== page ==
Please Enter a Search Term

Oration honouring George Faulkner

Wednesday, May 26, 3 p.m.


In a time long ago, in a land far away, lived a man known to his mates as Moses. Moses had some pretty impressive accomplishments to his credit, but he also had some setbacks and disappointments along the way. In fact, his final and most formidable setback was literally along the way. After all those years leading the way through the wilderness, Moses never quite made it to the Promised Land himself. In the end, he remained in Moab while his followers crossed over to the land of milk and honey.

The gentleman whom we honour this afternoon has probably never thought of himself as a modern day Moses, but there are points of comparison. True, as far as can be ascertained, the infant George Faulkner never found himself drifting downriver in a basket of woven bull rushes. But young George did spend much of his time on the Exploits in Bishop’s Falls playing hockey with his brothers, crushed Carnation milk tins wedged onto boots serving as skates, rounds sawn from birch limbs providing a ready supply of pucks.

Faulkner took his first steps towards the Promised Land of professional hockey in his 15th year, when he was recruited to play senior hockey in Grand Falls. The Cataracts had just built an indoor rink and were intent on building a championship team. They brought in a professional coach, Joe Byrne, who quickly recognized the young left-winger’s potential and sent him to Quebec to try out for his brother’s OHA team. At seventeen, Faulkner joined the Quebec Citadele’s Junior B team and was an important part of their 1951 and ‘52 championship seasons.

In 1953 Grand Falls lured Faulkner back with a promise of a permanent job at the paper mill if he would again play with the Cataracts. Play he did, and the team won their first Herder trophy.

Faulkner’s peregrinations brought him back to Quebec the following year, to the Citadele’s Junior A team, a farm team for the New York Rangers. The Citadeles won the championship, sweeping the final series in four games, and Faulkner was invited to join the Rangers’ training camp. But before camp began he got a telegram reading “Disregard Rangers, report to Canadiens.”

Faulkner became a member of the Shawinigan Falls Cataracts, the Habs’ number one farm team. Through three seasons he averaged nearly a point a game; in his first year with the team the Cataracts won the Championship. He attended the Canadiens’ training camp in 1953, ‘54 and ‘55 working alongside such players as Doug Harvey, Jean Beliveau and Maurice Richard. It was an exciting time to be part of the Canadiens’ organization; they had built a dynasty that would dominate professional hockey for years to come. But that dominance also meant that it would be nearly impossible for anyone to break into the line. Shawinigan would be Faulkner’s Moab; the Promised Land in view, but not realistically attainable in the pre-expansion, six team NHL.

In 1958, Faulkner returned to Newfoundland, still a young man and looking for the next challenge. Harbour Grace had just built a new hockey arena and manager Frank Moores was looking for a player/coach for his new team, the Conception Bay CBs. George switched from his wing position to defense so he could better observe the field of play. The strategy paid off. In their first year, the CBs lost the championship to Grand Falls, but won the Herder in their second year. The CBs made the playoffs every year of his 10-year tenure, winning the trophy four times. Faulkner didn’t slack off on the playing aspects of the job, either, putting in 50 to 60 minutes per game on the ice, typically resting only on the rare occasions when he was given a penalty.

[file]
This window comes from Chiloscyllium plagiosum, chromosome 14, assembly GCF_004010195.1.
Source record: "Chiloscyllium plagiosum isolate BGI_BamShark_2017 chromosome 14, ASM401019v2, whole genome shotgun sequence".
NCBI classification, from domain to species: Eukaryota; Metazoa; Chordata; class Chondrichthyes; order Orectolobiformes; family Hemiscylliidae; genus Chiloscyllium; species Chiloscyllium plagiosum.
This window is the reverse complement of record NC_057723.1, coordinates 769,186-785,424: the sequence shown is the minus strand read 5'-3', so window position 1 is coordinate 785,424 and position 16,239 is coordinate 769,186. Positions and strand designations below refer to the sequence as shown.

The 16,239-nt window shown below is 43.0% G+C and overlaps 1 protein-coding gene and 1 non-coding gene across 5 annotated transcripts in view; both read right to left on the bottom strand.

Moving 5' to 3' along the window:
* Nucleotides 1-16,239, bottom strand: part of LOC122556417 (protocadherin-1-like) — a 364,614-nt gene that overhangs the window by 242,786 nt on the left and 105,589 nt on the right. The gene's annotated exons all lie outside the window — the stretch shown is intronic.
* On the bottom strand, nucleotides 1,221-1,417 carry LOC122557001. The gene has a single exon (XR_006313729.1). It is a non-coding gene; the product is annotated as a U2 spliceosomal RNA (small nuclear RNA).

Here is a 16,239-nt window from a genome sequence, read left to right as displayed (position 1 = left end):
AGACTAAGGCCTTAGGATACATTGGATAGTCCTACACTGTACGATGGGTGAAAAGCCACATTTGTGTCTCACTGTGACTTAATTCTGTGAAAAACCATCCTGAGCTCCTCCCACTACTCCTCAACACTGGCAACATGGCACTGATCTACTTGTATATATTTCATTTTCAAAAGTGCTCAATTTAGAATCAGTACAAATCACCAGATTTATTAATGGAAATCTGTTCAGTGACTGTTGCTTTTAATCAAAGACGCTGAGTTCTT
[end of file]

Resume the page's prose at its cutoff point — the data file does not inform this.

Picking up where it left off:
Faulkner was playing in a pick-up game at a coaching camp when he got the message, “Father Bauer wants to see you.” Bauer, the manager of the Canadian National Hockey Team recruited Faulkner to play on the team for the 1966 World Senior Hockey Championships in Jugoslavia. George was still under a full time contract in Harbour Grace at the time. Fortunately Moores was better than Pharaoh at recognizing the voice of a higher authority and told Faulkner, “You’ve got to go.”

The Canadian team won bronze that year, bested only by the mighty Soviet army – staffed East Bloc teams. Faulkner was the top scorer for the Canadian team, with seven goals.

Faulkner has remained active in hockey, playing with the Corner Brook Royals, and coaching both the Capitals and Shamrocks in St. John’s. At the age of 45 he played in the first Allen Cup. He still plays recreational hockey and recently made the switch to a fiberglass stick, a gift from Ryan Clowe.

With his deep involvement in sport (his summers were spent coaching soccer), Faulkner is far from one-dimensional. He raised a family with his wife Marjorie, and was a successful businessman. And for over 30 years he has been singing and playing guitar at seniors’ homes and for charitable organizations with his good friends Hank Williams, Brendan Hibbs, Ted Blanchard and Jack Botsford.

Chancellor, in recognition of his outstanding achievements as a player and his leadership as a coach:

  • The first Newfoundlander to sign a professional hockey contract
  • Member of the Newfoundland Sports Hall of Fame
  • Member of the Newfoundland Hockey Hall of Fame
  • Member of the Manitoba Hockey Hall of Fame
  • Voted Best Newfoundland and Labrador Hockey Player in a Telegram Poll in 1994
  • Named Top Newfoundland and Labrador Athlete of all time by the Telegram in 1999

For breaking the trail for future Newfoundland and Labrador professional athletes and for his work developing players and sport in Newfoundland and Labrador, I urge you to add one more recognition to his trophy shelf and confer on George Robert Faulkner the degree of doctor of laws, honoris causa.

Kjellrun Hestekin
University orator
Share